Objectives: To analyze the prevalence of hepatitis B virus (HBV) co-infection and its influence on mortality and treatment outcome within a large AIDS cohort in Chile.
Methods: Clinical and epidemiological data from the Chilean AIDS Cohort were retrospectively analyzed. Adult patients tested for hepatitis B surface antigen (HBsAg) during the time period of October 2001 to October 2007 were included.
Results: Of 5115 cohort patients, 1907 met the inclusion criteria. The prevalence of HBV co-infection was 8.4%. Overall mortality rates were 2.15 and 1.77 per 100 person-years for HBsAg-positive and HBsAg-negative HIV patients, respectively, with a mortality rate ratio of 1.22 (95% confidence interval 0.58-2.54). Kaplan-Meier survival and Cox regression analysis did not show significant differences between the groups. Virological and immunological responses to antiretroviral therapy (ART) were not influenced by HBsAg status, but in co-infected patients, initial ART was more frequently changed.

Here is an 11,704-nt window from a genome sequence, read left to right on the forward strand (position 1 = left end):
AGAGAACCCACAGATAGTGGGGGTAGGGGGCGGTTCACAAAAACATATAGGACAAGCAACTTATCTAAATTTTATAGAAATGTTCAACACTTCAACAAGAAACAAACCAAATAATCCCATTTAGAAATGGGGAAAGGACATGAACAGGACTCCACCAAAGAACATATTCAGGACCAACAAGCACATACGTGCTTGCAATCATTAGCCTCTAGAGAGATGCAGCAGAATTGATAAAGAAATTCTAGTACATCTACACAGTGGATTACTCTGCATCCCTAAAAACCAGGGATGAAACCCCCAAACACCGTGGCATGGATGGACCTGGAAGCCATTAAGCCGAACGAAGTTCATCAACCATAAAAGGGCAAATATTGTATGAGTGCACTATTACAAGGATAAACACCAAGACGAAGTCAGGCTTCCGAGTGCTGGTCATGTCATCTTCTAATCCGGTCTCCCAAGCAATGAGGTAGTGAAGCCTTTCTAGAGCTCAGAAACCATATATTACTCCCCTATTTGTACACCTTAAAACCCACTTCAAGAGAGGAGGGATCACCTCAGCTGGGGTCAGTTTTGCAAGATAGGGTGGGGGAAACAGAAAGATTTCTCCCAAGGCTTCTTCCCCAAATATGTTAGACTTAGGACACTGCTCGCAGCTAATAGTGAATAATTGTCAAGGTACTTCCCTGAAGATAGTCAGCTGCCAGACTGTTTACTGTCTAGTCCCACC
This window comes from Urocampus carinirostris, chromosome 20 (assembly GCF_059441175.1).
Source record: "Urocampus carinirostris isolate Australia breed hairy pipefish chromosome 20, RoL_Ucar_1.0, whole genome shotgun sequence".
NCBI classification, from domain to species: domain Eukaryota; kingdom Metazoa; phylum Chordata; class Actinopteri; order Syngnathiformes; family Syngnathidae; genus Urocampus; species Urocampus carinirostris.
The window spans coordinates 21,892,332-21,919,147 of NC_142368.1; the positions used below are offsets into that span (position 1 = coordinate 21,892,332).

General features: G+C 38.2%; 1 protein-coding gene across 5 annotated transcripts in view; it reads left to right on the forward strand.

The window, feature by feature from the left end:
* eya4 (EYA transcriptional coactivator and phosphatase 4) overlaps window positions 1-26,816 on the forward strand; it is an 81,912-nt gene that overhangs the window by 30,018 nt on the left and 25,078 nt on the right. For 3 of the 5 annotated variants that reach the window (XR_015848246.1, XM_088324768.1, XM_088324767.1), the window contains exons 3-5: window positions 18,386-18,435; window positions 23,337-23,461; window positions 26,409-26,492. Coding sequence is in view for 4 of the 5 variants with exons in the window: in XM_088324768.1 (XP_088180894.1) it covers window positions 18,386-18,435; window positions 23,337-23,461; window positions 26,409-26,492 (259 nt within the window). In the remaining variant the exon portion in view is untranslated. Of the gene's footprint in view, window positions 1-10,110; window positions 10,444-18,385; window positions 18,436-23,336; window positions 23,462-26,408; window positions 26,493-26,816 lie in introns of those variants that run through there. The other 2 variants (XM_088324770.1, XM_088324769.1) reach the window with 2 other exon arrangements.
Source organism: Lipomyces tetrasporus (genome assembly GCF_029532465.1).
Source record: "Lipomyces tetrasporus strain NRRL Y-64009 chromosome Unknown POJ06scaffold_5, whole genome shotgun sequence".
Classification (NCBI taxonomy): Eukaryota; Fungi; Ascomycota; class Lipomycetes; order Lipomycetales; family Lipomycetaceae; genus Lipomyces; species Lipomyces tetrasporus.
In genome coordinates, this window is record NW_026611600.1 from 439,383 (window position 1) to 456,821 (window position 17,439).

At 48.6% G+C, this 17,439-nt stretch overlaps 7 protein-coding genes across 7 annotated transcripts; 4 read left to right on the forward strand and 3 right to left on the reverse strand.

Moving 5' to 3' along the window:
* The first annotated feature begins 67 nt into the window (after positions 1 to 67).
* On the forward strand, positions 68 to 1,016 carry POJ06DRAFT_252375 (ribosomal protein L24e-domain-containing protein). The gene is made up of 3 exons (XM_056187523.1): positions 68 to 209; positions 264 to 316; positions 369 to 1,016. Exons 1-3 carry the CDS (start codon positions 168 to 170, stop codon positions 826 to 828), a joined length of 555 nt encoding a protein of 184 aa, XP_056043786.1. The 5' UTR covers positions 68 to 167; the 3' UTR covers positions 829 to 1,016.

Conclusions: The prevalence of hepatitis B co-infection was 8.4%, indicating a markedly elevated hepatitis B risk compared to the general population in Chile. Neither treatment outcome nor overall mortality was influenced by hepatitis B co-infection. Still, patients with hepatitis B co-infection had less stable ART regimens, which might be related to a higher risk of hepatotoxic drug effects.
Keywords: ART outcome; Co-infection; Epidemiology; HIV; Hepatitis B; Mortality.
Copyright © 2013. Published by Elsevier Ltd.